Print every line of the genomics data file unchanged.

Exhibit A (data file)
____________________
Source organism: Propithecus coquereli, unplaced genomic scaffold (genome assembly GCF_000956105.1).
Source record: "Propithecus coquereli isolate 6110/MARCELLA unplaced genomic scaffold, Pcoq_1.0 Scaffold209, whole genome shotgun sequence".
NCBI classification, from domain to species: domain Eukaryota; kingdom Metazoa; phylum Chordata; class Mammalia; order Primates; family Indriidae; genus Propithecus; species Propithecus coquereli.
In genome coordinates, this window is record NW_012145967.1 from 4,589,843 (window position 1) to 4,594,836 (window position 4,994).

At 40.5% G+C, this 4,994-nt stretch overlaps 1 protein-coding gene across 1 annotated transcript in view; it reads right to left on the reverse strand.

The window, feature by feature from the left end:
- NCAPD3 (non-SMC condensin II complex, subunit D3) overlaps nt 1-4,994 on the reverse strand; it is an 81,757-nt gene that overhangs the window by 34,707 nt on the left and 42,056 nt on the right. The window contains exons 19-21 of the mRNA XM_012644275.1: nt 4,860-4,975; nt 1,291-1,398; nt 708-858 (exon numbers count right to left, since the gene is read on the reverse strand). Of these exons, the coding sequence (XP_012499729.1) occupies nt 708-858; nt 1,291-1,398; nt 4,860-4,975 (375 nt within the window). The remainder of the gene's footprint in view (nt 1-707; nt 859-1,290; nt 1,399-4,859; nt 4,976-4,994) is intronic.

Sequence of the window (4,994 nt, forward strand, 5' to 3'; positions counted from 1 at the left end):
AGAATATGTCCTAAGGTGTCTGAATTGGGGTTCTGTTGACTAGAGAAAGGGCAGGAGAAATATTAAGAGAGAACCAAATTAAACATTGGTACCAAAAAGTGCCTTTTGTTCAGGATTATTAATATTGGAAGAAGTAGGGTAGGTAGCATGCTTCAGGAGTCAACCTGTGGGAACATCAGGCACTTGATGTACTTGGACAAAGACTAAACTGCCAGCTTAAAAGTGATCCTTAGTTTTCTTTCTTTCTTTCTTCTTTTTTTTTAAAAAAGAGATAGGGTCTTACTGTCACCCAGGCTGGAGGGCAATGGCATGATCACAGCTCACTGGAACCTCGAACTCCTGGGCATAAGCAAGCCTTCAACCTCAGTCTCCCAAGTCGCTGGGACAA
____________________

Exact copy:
Source organism: Propithecus coquereli, unplaced genomic scaffold (genome assembly GCF_000956105.1).
Source record: "Propithecus coquereli isolate 6110/MARCELLA unplaced genomic scaffold, Pcoq_1.0 Scaffold209, whole genome shotgun sequence".
NCBI classification, from domain to species: domain Eukaryota; kingdom Metazoa; phylum Chordata; class Mammalia; order Primates; family Indriidae; genus Propithecus; species Propithecus coquereli.
In genome coordinates, this window is record NW_012145967.1 from 4,589,843 (window position 1) to 4,594,836 (window position 4,994).

At 40.5% G+C, this 4,994-nt stretch overlaps 1 protein-coding gene across 1 annotated transcript in view; it reads right to left on the reverse strand.

The window, feature by feature from the left end:
- NCAPD3 (non-SMC condensin II complex, subunit D3) overlaps nt 1-4,994 on the reverse strand; it is an 81,757-nt gene that overhangs the window by 34,707 nt on the left and 42,056 nt on the right. The window contains exons 19-21 of the mRNA XM_012644275.1: nt 4,860-4,975; nt 1,291-1,398; nt 708-858 (exon numbers count right to left, since the gene is read on the reverse strand). Of these exons, the coding sequence (XP_012499729.1) occupies nt 708-858; nt 1,291-1,398; nt 4,860-4,975 (375 nt within the window). The remainder of the gene's footprint in view (nt 1-707; nt 859-1,290; nt 1,399-4,859; nt 4,976-4,994) is intronic.

Sequence of the window (4,994 nt, forward strand, 5' to 3'; positions counted from 1 at the left end):
AGAATATGTCCTAAGGTGTCTGAATTGGGGTTCTGTTGACTAGAGAAAGGGCAGGAGAAATATTAAGAGAGAACCAAATTAAACATTGGTACCAAAAAGTGCCTTTTGTTCAGGATTATTAATATTGGAAGAAGTAGGGTAGGTAGCATGCTTCAGGAGTCAACCTGTGGGAACATCAGGCACTTGATGTACTTGGACAAAGACTAAACTGCCAGCTTAAAAGTGATCCTTAGTTTTCTTTCTTTCTTTCTTCTTTTTTTTTAAAAAAGAGATAGGGTCTTACTGTCACCCAGGCTGGAGGGCAATGGCATGATCACAGCTCACTGGAACCTCGAACTCCTGGGCATAAGCAAGCCTTCAACCTCAGTCTCCCAAGTCGCTGGGACAA